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Subsidiary roles and reverse knowledge transfer: An investigation of the effects of coordination mechanisms

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  • Rabbiosi, Larissa
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    Abstract

    In response to the increasing need to balance the pressures of global integration and local responsiveness, foreign subsidiaries must play a prominent role in the creation of knowledge that is valuable to the MNE as a whole. In this context, a key managerial problem relates to the balance between coordination mechanisms and knowledge flows from the subsidiary to the parent company, known as reverse knowledge transfer. It is crucial to understand the interdependencies between subsidiary roles and key coordination mechanisms, such as subsidiary autonomy, personal and electronic-based coordination mechanisms. This paper, therefore, offers new insights into the impact of coordination mechanisms on reverse knowledge transfer. On the basis of a data set consisting of 280 dyads between foreign subsidiaries and their parent companies, two distinctive configurations are found to positively affect the extent of reverse knowledge transfer. The first is the combination of a high degree of subsidiary autonomy and greater use of personal coordination mechanisms, and the second is the combination of low subsidiary autonomy and greater use of electronic-based coordination mechanisms. However, the relevance of these coordination configurations differs for various subsidiary roles.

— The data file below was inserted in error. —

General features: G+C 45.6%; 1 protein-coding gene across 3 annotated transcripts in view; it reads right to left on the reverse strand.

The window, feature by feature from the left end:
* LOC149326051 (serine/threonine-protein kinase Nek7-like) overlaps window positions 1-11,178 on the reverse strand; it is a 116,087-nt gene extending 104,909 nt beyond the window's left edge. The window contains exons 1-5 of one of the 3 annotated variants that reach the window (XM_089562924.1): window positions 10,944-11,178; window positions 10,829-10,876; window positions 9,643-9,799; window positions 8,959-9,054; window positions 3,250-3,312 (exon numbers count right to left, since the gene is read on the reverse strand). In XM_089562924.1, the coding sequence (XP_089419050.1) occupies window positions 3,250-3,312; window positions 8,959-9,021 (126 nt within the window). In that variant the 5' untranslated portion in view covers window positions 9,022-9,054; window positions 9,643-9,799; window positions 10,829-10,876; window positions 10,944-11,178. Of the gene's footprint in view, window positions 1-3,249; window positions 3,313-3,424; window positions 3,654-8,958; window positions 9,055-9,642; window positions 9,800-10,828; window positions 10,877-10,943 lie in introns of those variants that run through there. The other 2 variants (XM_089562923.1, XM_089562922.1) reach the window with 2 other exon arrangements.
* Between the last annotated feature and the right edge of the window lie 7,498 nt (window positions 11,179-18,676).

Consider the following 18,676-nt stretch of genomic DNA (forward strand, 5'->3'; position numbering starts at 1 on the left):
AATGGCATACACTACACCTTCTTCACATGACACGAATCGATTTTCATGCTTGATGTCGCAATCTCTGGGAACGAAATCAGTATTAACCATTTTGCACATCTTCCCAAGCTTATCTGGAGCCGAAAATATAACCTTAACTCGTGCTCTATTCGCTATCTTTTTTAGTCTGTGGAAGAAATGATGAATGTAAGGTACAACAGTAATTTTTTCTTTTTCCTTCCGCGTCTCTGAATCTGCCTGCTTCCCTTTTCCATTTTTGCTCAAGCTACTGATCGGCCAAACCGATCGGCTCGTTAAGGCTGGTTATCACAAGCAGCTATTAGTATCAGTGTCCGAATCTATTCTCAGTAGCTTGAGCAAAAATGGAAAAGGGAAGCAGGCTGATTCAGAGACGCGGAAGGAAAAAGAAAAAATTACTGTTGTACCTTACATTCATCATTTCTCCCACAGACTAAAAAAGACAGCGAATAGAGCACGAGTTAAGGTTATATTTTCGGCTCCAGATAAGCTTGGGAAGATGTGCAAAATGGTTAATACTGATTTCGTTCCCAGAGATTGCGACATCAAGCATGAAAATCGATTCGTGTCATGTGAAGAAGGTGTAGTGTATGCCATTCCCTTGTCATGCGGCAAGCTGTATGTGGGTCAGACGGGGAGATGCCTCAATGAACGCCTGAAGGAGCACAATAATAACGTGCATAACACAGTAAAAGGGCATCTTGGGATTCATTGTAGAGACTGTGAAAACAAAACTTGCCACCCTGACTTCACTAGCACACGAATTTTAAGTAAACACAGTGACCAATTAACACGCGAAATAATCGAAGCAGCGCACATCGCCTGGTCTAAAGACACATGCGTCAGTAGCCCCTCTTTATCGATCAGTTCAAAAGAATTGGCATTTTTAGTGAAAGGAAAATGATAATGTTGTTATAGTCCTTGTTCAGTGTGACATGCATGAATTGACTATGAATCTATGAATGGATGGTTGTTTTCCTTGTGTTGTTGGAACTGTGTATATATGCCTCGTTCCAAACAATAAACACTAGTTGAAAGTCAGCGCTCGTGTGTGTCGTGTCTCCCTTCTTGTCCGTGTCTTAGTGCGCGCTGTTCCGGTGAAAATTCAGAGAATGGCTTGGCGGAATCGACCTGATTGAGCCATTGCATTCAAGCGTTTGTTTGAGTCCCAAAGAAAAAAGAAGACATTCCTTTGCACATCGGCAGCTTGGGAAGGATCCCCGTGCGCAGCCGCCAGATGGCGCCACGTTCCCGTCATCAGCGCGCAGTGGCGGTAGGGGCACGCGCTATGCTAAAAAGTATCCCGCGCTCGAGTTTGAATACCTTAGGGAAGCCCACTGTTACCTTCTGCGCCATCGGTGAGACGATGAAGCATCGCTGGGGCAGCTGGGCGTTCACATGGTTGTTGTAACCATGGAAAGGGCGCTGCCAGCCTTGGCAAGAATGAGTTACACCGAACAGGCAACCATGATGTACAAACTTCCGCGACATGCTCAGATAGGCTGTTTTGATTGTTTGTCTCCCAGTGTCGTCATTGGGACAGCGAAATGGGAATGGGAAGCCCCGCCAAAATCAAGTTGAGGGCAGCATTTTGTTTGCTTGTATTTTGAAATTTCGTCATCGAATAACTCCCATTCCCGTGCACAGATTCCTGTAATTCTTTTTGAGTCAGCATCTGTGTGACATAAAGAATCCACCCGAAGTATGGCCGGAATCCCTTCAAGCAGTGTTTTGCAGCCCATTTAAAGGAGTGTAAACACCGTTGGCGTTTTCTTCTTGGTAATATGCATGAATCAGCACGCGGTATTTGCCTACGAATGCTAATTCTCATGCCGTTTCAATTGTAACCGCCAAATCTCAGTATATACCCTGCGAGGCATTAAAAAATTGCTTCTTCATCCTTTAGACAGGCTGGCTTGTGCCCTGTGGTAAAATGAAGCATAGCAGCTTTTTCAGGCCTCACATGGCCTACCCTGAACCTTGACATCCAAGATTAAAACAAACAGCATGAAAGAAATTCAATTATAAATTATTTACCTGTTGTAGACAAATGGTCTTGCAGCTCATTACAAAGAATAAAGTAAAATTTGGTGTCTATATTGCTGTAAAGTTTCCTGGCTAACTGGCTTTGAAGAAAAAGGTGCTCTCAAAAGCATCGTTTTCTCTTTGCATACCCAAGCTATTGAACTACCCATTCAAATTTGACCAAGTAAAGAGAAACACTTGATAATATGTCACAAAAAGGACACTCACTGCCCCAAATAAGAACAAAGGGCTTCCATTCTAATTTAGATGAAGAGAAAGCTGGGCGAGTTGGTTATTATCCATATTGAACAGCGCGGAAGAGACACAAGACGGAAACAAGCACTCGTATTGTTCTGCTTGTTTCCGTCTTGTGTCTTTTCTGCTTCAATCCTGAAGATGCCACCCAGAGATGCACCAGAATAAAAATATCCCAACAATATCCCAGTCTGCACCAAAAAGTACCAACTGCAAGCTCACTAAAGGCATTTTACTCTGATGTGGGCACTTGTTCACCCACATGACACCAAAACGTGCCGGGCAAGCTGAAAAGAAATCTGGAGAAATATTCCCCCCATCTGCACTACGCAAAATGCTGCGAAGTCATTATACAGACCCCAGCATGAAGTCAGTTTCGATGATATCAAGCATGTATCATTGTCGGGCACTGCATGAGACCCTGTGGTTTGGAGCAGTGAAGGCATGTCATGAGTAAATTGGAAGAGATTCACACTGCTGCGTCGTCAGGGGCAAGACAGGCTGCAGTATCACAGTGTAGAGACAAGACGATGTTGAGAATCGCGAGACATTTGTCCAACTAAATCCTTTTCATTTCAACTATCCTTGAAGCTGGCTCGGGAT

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    Bibliographic Info

    Article provided by Elsevier in its journal Journal of International Management.

    Volume (Year): 17 (2011)
    Issue (Month): 2 (June)
    Pages: 97-113

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    Handle: RePEc:eee:intman:v:17:y:2011:i:2:p:97-113

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    Related research

    Keywords: Reverse knowledge transfer Subsidiary roles Personal and electronic-based coordination mechanisms Subsidiary autonomy;

    References

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    Cited by:
    1. Rabbiosi, Larissa & Santangelo, Grazia D., 2013. "Parent company benefits from reverse knowledge transfer: The role of the liability of newness in MNEs," Journal of World Business, Elsevier, vol. 48(1), pages 160-170.
    2. Igor Gurkov, 2014. "Corporate Parenting Style In The Global Economy," HSE Working papers WP BRP 20/MAN/2014, National Research University Higher School of Economics.
    3. Dimitratos, Pavlos & Plakoyiannaki, Emmanuella & Thanos, Ioannis C. & Förbom, Yrjö Kristian, 2014. "The overlooked distinction of multinational enterprise subsidiary learning: Its managerial and entrepreneurial learning modes," International Business Review, Elsevier, vol. 23(1), pages 102-114.
    4. Narula, Rajneesh, 2013. "Using a 'Systems' Perspective to Explain the Limits of 'New' Multinational Enterprises: the role of 'members-only' location advantages," MERIT Working Papers 033, United Nations University - Maastricht Economic and Social Research Institute on Innovation and Technology (MERIT).

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